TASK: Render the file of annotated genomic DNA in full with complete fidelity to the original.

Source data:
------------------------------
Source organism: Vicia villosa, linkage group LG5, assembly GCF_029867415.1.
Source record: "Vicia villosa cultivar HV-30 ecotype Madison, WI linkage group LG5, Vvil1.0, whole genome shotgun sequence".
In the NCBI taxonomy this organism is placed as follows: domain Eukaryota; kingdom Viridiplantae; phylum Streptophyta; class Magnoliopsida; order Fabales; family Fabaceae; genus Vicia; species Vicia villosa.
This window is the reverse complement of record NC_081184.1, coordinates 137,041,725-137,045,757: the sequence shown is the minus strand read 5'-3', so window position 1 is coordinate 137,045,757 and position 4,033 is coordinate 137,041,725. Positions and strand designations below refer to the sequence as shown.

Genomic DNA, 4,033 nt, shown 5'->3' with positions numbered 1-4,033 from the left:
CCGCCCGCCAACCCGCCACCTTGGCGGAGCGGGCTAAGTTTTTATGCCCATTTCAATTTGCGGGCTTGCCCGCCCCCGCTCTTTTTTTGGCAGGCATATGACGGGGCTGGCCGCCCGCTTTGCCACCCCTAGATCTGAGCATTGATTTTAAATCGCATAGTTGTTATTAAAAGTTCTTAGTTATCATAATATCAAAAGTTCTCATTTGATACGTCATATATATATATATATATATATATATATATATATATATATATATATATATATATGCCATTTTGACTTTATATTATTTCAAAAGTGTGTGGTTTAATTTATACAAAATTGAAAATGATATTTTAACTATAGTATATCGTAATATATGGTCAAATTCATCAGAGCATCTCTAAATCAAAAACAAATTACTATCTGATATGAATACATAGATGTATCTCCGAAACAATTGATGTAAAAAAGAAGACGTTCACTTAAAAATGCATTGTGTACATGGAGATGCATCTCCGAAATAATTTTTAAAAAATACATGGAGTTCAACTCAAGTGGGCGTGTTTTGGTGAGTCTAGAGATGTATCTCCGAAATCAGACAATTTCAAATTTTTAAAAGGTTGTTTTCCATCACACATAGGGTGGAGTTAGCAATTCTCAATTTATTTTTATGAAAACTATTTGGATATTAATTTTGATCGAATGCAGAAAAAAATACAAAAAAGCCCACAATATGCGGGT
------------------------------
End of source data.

Source organism: Vicia villosa, linkage group LG5, assembly GCF_029867415.1.
Source record: "Vicia villosa cultivar HV-30 ecotype Madison, WI linkage group LG5, Vvil1.0, whole genome shotgun sequence".
In the NCBI taxonomy this organism is placed as follows: domain Eukaryota; kingdom Viridiplantae; phylum Streptophyta; class Magnoliopsida; order Fabales; family Fabaceae; genus Vicia; species Vicia villosa.
This window is the reverse complement of record NC_081184.1, coordinates 137,041,725-137,045,757: the sequence shown is the minus strand read 5'-3', so window position 1 is coordinate 137,045,757 and position 4,033 is coordinate 137,041,725. Positions and strand designations below refer to the sequence as shown.

Genomic DNA, 4,033 nt, shown 5'->3' with positions numbered 1-4,033 from the left:
CCGCCCGCCAACCCGCCACCTTGGCGGAGCGGGCTAAGTTTTTATGCCCATTTCAATTTGCGGGCTTGCCCGCCCCCGCTCTTTTTTTGGCAGGCATATGACGGGGCTGGCCGCCCGCTTTGCCACCCCTAGATCTGAGCATTGATTTTAAATCGCATAGTTGTTATTAAAAGTTCTTAGTTATCATAATATCAAAAGTTCTCATTTGATACGTCATATATATATATATATATATATATATATATATATATATATATATATATATATATGCCATTTTGACTTTATATTATTTCAAAAGTGTGTGGTTTAATTTATACAAAATTGAAAATGATATTTTAACTATAGTATATCGTAATATATGGTCAAATTCATCAGAGCATCTCTAAATCAAAAACAAATTACTATCTGATATGAATACATAGATGTATCTCCGAAACAATTGATGTAAAAAAGAAGACGTTCACTTAAAAATGCATTGTGTACATGGAGATGCATCTCCGAAATAATTTTTAAAAAATACATGGAGTTCAACTCAAGTGGGCGTGTTTTGGTGAGTCTAGAGATGTATCTCCGAAATCAGACAATTTCAAATTTTTAAAAGGTTGTTTTCCATCACACATAGGGTGGAGTTAGCAATTCTCAATTTATTTTTATGAAAACTATTTGGATATTAATTTTGATCGAATGCAGAAAAAAATACAAAAAAGCCCACAATATGCGGGT